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Text messages prevent one in six patients from failing to take medicine

Date:
December 5, 2014
Source:
Queen Mary, University of London
Summary:
Text messaging prevents one in six patients from forgetting to take, or stopping, their prescribed medicines, researchers have found. Around a third of people do not take their treatment as prescribed, greatly reducing potential benefits and increasing costs in wasted medicines and treating avoidable illness. Some patients forget to take their tablets and others stop because of uncertainty over the benefits or harms of treatment.
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Scientists from Queen Mary University of London have found text messaging prevents one in six patients from forgetting to take, or stopping, their prescribed medicines.

The randomized trial, published in the journal PLOS ONE, tested whether text messaging improved the use of blood pressure and cholesterol lowering medication for the prevention of heart attacks and stroke -- the most common causes of death worldwide.

Around a third of people do not take their treatment as prescribed, greatly reducing potential benefits and costing the NHS over £500m in wasted medicines and treating avoidable illness. Some patients forget to take their tablets and others stop because of uncertainty over the benefits or harms of treatment.

The INTERACT trial involved 303 patients who had been prescribed blood pressure and/or cholesterol lowering medication. Patients were divided randomly into two groups; a 'text message' group who received periodic text messages and a 'no text' group who received no text messages.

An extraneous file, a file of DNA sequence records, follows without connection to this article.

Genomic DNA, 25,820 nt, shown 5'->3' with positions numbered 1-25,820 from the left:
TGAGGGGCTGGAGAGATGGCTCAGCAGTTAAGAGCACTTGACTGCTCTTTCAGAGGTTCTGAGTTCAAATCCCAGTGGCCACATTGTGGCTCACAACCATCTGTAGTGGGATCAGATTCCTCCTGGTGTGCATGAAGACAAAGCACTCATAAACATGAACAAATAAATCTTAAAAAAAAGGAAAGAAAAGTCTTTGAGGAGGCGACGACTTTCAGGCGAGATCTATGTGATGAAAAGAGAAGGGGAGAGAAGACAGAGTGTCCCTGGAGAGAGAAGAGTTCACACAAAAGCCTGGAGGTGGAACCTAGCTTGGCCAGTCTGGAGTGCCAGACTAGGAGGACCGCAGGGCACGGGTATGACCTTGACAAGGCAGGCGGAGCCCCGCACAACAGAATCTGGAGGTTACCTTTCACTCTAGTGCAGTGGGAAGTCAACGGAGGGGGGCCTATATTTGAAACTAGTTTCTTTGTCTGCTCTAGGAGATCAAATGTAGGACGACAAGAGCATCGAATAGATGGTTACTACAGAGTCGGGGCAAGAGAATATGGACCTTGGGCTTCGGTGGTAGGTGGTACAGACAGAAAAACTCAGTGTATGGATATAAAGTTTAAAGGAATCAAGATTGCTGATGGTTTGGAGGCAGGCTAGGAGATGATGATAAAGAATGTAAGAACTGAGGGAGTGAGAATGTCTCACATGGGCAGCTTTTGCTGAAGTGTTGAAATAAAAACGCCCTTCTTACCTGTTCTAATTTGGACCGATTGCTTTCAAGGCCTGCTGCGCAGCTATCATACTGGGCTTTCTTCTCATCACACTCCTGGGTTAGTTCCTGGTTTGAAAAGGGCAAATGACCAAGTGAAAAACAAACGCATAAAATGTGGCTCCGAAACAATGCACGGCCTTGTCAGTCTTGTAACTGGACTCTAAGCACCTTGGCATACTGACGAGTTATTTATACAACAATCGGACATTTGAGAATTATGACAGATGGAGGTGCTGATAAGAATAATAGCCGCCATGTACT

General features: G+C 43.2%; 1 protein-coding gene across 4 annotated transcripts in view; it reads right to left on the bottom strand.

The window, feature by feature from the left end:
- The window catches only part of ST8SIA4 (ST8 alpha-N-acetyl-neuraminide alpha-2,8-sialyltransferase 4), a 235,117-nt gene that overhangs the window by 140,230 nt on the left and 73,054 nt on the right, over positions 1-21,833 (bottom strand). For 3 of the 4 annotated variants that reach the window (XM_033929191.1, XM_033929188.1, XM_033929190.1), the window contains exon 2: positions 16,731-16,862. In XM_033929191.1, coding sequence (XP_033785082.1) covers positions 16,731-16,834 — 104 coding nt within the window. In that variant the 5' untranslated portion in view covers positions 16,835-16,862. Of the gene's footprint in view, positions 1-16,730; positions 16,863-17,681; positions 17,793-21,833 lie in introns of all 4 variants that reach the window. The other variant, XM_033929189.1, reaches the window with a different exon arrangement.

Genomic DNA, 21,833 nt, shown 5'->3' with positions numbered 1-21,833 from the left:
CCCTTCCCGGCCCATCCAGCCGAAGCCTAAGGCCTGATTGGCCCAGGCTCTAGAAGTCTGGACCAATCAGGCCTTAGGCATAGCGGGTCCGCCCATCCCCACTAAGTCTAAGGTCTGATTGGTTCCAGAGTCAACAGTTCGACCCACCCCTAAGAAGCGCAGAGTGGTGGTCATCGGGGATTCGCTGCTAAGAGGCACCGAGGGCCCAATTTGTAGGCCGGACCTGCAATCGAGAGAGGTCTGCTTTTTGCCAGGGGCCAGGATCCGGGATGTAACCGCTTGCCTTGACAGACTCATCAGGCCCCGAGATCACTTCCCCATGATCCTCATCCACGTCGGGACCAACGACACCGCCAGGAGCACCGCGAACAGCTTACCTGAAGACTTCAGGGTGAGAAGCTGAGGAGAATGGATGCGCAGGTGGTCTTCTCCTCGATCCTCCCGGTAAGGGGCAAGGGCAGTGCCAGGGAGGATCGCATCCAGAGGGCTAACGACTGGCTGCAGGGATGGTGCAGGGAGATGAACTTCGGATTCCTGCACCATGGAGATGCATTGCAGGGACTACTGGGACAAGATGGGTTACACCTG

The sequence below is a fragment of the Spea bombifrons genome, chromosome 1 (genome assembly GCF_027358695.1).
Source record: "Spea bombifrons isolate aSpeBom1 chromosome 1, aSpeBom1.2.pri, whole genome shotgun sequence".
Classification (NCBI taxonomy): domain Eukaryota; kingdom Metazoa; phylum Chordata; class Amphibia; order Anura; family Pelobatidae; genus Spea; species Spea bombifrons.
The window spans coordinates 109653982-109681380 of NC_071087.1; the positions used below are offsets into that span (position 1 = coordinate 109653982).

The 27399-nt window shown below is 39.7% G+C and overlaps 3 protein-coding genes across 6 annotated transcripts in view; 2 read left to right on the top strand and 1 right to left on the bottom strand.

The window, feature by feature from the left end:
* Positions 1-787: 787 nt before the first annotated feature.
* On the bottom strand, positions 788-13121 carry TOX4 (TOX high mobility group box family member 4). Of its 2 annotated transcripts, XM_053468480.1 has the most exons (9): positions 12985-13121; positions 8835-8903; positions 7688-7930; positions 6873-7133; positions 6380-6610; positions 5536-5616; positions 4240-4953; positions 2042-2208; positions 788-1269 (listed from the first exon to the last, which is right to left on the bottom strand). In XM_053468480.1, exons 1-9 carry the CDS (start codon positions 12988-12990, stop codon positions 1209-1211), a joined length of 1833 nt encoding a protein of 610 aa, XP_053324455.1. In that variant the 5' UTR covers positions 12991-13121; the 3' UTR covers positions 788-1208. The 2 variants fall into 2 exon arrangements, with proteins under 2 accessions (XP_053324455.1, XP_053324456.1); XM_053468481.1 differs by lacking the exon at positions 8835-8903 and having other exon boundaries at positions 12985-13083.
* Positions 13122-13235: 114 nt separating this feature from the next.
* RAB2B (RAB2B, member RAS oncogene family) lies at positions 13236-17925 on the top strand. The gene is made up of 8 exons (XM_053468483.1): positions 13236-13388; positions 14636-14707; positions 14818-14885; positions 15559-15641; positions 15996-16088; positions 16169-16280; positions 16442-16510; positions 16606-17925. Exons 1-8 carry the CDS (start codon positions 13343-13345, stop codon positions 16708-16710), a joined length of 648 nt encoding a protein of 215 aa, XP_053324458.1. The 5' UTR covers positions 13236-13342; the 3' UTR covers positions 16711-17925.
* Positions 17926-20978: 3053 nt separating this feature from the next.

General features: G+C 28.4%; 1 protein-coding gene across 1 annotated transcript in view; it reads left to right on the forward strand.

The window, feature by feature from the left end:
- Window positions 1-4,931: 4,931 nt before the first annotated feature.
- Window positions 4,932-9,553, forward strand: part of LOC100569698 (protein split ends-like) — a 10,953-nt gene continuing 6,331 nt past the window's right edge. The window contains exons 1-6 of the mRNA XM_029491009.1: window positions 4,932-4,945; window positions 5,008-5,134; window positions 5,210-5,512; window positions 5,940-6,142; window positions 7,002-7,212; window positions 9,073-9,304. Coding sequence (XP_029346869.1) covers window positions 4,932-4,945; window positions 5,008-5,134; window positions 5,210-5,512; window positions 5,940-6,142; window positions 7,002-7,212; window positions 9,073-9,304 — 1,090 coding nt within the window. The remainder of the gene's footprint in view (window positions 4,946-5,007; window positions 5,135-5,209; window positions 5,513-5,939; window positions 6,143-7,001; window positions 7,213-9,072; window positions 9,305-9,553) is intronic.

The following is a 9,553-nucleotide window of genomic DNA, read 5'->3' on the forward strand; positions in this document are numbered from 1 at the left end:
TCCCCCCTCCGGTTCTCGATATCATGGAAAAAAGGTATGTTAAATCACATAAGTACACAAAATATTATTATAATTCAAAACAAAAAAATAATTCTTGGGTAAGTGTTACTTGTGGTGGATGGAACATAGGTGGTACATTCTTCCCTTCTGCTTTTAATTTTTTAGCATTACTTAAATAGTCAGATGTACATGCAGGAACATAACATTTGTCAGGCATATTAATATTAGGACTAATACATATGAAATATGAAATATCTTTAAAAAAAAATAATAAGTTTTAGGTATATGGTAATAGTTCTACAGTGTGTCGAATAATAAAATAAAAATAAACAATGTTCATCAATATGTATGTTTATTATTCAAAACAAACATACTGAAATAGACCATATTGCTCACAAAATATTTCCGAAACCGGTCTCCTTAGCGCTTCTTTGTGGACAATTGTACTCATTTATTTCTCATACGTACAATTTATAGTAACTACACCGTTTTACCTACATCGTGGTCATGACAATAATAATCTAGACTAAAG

The 'text message' group received texts every day for two weeks, alternate days for two weeks and then weekly for 6 months, asking if they had taken their medication that day. Patients who had not, or did not reply, were telephoned and offered help.

In the 'no text' group, 25% of patients stopped their medication completely or took less than four fifths of their prescribed treatment, compared with only 9% in the 'text message' group.

Professor David Wald, Consultant Cardiologist and Lead Author, Queen Mary University of London, comments: "An important and overlooked problem in medicine is the failure to take prescribed medication. The results of this trial show that text message reminders help prevent this in a simple and effective way. More than just a reminder, the texts provided the link to identify patients who needed help."

David Taylor, Emeritus Professor of Pharmaceutical and Public Health Policy at UCL, commented: "The health implications of these results are considerable from both an economic and a health gain perspective. Most people now own a mobile phone and text messaging could be coupled with each relevant prescription, preventing several thousand heart attacks and strokes in the UK each year. The method is not limited to cardiovascular disease prevention and could be used for patients on treatment for other chronic diseases."


Story Source:

Materials provided by Queen Mary, University of London. Note: Content may be edited for style and length.


Journal Reference:

  1. David S. Wald, Jonathan P. Bestwick, Lewis Raiman, Rebecca Brendell, Nicholas J. Wald. Randomised Trial of Text Messaging on Adherence to Cardiovascular Preventive Treatment (INTERACT Trial). PLoS ONE, 2014; 9 (12): e114268 DOI: 10.1371/journal.pone.0114268

Cite This Page:

Queen Mary, University of London. "Text messages prevent one in six patients from failing to take medicine." ScienceDaily. ScienceDaily, 5 December 2014. <www.sciencedaily.com/releases/2014/12/141205142424.htm>.
Queen Mary, University of London. (2014, December 5). Text messages prevent one in six patients from failing to take medicine. ScienceDaily. Retrieved April 22, 2024 from www.sciencedaily.com/releases/2014/12/141205142424.htm
Queen Mary, University of London. "Text messages prevent one in six patients from failing to take medicine." ScienceDaily. www.sciencedaily.com/releases/2014/12/141205142424.htm (accessed April 22, 2024).

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